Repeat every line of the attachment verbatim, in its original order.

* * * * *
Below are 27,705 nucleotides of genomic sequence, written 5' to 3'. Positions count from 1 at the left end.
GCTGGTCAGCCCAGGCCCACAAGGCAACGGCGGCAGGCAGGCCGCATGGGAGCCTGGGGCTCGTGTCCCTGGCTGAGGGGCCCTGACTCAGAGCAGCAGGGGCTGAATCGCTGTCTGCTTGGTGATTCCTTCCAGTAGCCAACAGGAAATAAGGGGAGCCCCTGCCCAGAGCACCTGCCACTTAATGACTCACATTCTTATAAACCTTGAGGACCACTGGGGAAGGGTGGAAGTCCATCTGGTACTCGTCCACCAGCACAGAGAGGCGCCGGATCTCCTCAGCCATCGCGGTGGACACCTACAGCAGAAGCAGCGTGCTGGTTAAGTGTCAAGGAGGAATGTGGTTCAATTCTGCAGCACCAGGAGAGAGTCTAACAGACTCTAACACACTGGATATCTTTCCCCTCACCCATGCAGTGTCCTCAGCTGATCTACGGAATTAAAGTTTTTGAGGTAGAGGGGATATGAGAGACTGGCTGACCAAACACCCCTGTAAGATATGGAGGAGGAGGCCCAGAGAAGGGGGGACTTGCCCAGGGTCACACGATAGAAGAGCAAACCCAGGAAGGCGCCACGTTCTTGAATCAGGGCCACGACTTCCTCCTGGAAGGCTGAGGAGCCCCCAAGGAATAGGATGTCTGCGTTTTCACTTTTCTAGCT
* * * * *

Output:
Below are 27,705 nucleotides of genomic sequence, written 5' to 3'. Positions count from 1 at the left end.
GCTGGTCAGCCCAGGCCCACAAGGCAACGGCGGCAGGCAGGCCGCATGGGAGCCTGGGGCTCGTGTCCCTGGCTGAGGGGCCCTGACTCAGAGCAGCAGGGGCTGAATCGCTGTCTGCTTGGTGATTCCTTCCAGTAGCCAACAGGAAATAAGGGGAGCCCCTGCCCAGAGCACCTGCCACTTAATGACTCACATTCTTATAAACCTTGAGGACCACTGGGGAAGGGTGGAAGTCCATCTGGTACTCGTCCACCAGCACAGAGAGGCGCCGGATCTCCTCAGCCATCGCGGTGGACACCTACAGCAGAAGCAGCGTGCTGGTTAAGTGTCAAGGAGGAATGTGGTTCAATTCTGCAGCACCAGGAGAGAGTCTAACAGACTCTAACACACTGGATATCTTTCCCCTCACCCATGCAGTGTCCTCAGCTGATCTACGGAATTAAAGTTTTTGAGGTAGAGGGGATATGAGAGACTGGCTGACCAAACACCCCTGTAAGATATGGAGGAGGAGGCCCAGAGAAGGGGGGACTTGCCCAGGGTCACACGATAGAAGAGCAAACCCAGGAAGGCGCCACGTTCTTGAATCAGGGCCACGACTTCCTCCTGGAAGGCTGAGGAGCCCCCAAGGAATAGGATGTCTGCGTTTTCACTTTTCTAGCT